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To me, the ending just tells me the inevitable. An easy ending that does not develop the protagonist. Nikki should change by story’s end, but she changes on the first morning. It seems the character that might change is dad, a secondary character. Does he now believe wild animals are in the city? Does he now believe a green elephant with red and yellow spots plays with his daughter? Nikki folded her fears and her lack of enthusiasm for living in a new country too soon in the story.

Young children will like the imaginary playmate aspect of the story. They will like Airport, maybe even more so because of his coloring. They will most likely not care that the story is poorly constructed and in need of a good edit. Though they might want to know where the other elephants are at the airport.
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I love the cover and really like the elephant. The artist draws a nice, realistic elephant. The illustrations are good. A few have what looks like paint smeared across the paper, making the image difficult to see. I think this is supposed to indicate speed—of the animals as they play. A few other images are mostly shades of brown with a bit of color, making it difficult to see what the image represents. That very well could be a printing problem, but in the end, whatever the problem, these spreads are not good. It really is a shame because the illustrations are extremely good.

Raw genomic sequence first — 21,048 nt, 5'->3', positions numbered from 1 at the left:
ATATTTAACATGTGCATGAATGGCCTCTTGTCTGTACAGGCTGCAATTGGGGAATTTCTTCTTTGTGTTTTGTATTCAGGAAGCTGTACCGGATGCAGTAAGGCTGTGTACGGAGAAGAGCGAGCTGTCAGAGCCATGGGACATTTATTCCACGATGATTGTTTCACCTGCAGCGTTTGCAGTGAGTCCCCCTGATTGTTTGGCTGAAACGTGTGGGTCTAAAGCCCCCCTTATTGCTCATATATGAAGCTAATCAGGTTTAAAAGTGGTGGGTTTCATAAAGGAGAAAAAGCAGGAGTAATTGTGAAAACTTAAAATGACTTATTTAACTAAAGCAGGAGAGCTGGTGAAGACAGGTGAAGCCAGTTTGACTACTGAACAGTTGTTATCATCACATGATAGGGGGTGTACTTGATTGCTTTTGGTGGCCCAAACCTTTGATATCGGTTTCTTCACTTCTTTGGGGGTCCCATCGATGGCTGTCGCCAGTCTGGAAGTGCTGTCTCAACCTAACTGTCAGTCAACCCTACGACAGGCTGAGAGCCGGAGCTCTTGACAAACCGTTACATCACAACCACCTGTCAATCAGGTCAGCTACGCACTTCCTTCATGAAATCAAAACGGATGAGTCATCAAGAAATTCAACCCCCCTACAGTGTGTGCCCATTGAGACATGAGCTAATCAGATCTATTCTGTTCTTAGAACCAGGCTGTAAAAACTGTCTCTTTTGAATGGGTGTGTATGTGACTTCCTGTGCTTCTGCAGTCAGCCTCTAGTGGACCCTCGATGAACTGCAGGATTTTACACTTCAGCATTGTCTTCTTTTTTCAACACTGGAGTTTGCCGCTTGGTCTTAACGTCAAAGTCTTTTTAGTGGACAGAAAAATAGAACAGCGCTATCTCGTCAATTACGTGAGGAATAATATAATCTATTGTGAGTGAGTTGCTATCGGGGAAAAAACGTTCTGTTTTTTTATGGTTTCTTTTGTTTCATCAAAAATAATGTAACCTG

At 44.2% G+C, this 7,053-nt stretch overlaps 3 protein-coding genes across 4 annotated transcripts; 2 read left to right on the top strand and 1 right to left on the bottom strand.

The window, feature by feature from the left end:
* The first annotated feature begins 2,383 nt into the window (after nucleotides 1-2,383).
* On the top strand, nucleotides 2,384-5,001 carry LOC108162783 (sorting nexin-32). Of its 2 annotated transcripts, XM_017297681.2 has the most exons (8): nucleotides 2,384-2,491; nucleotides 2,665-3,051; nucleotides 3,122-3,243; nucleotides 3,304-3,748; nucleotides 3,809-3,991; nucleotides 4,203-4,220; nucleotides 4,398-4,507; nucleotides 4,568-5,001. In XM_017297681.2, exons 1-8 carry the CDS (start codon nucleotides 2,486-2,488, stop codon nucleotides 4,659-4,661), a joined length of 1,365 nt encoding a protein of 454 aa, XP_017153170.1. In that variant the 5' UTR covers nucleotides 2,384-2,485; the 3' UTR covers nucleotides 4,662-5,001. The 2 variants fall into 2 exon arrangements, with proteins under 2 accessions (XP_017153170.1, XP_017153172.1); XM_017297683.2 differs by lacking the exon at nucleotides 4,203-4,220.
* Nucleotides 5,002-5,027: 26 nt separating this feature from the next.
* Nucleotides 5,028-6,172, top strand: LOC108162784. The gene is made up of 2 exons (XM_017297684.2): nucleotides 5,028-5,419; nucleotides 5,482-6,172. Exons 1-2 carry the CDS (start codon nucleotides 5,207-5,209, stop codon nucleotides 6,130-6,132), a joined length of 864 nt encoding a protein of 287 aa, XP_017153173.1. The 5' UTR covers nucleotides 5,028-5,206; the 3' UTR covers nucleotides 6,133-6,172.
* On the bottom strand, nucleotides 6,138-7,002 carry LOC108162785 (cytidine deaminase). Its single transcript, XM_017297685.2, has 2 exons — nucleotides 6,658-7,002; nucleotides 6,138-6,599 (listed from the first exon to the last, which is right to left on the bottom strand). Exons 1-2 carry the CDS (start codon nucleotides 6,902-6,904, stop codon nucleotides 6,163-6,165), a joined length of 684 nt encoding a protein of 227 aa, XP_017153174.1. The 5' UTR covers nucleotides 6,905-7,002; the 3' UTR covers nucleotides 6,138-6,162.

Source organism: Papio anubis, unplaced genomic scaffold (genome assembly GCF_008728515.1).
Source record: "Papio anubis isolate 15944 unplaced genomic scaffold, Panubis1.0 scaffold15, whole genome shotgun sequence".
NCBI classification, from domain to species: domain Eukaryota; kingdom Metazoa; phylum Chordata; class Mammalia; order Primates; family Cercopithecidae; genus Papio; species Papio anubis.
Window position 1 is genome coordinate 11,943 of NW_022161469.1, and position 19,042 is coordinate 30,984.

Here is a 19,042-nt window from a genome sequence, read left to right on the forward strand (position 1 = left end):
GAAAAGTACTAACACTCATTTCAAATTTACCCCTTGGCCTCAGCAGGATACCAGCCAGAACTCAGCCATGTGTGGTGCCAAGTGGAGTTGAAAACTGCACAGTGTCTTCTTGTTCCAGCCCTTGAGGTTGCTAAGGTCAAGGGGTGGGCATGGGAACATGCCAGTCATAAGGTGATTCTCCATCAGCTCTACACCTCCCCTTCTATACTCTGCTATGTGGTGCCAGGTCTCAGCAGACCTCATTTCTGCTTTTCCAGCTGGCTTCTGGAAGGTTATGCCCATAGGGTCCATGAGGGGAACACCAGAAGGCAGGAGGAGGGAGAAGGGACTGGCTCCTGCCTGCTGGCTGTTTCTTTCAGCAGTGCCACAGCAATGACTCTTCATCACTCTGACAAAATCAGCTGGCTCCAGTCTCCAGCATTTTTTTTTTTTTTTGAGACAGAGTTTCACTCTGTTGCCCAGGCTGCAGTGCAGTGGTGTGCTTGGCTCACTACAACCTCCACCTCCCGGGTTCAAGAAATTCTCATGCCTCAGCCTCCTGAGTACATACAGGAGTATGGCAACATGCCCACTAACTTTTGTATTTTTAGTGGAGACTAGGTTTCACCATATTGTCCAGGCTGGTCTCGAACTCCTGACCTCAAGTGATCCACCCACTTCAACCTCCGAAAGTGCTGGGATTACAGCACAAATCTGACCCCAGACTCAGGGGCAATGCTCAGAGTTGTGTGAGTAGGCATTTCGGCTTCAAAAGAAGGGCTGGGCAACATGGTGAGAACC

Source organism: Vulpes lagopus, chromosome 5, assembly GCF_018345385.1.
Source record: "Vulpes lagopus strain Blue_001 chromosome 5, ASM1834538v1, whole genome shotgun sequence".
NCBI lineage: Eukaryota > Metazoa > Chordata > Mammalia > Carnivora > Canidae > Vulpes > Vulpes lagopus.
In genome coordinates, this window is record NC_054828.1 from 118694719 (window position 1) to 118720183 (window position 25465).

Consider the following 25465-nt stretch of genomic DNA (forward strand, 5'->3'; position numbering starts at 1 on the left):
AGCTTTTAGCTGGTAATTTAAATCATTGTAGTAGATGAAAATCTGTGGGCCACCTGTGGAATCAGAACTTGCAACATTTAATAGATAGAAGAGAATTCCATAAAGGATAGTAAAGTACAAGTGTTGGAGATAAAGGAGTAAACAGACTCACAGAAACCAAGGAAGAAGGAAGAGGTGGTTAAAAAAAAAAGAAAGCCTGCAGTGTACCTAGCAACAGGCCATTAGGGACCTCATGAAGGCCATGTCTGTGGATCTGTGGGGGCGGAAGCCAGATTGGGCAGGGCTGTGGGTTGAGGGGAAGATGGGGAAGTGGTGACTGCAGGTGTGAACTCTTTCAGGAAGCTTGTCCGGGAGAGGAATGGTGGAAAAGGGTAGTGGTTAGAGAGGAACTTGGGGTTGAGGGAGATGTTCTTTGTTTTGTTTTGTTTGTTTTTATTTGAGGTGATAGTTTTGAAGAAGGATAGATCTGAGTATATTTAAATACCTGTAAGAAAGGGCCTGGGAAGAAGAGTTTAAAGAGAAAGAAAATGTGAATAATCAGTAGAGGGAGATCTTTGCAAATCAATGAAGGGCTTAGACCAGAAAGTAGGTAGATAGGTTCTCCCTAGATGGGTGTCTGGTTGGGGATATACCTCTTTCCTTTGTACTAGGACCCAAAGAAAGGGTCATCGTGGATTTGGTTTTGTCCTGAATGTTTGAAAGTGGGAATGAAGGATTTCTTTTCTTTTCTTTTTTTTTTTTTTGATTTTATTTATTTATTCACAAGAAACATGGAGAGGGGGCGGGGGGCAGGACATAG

[After watching the trailer, it is clear that the problem is with printing. The illustrations, every one of them, are gorgeous and detailed clearly in the trailer, but muddled on the page.]

Elephants at the Airport: Once Upon a Time in Zimbabwe takes a young girl out of her familiar surroundings and places her into a strange land of wild animals. Nikki quickly recovers from her fears and plays with the elephant from the airport. Dad is not happy, thinking his girl is isolating herself. She has a great time playing with what might or might not be an imaginary friendly elephant. I like the premise of the story. Elephants at the Airport has wonderful story potential but it needs work before I would purchase this adorable green elephant.

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Learn more about Elephants at the Airport: Once Upon a Time in Zimbabwe HERE.

Get a copy of Elephants at the Airport at AmazonB&Nbook’s websiteask for it at your neighborhood bookstore.

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Meet the author, Steve Wolfson at his website: http://www.wolfsonsworld.com/ 

Meet the illustrator, Heleen Brulot at her website:  http://www.brulot.net/

Check out other books by Argami Productions at its website:  http://www.argamiproductions.com/

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ELEPHANTS AT THE AIRPORT: ONCE UPON A TIME IN ZIMBABWE, Text copyright © 2013 by Steve Wolfson. Illustrations copyright © 2013 by Heleen Brulot. Reproduced by permission of Argami Productions, Weston, FL.

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elephant at airport

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sfari challenge 1rhypibomo-participant-badge-e1393903711215This is a Safari Challenge Book.

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6 thoughts on “#524 – Elephants at the Airport: Once Upon a Time in Zimbabwe by Steve Wolfson & Heleen Brulot

  1. Another constructive review, Sue! I can appreciate the loose watercolor style of the illustrations. I’ve always wanted to go to Africa and visit the animals. Maybe someday?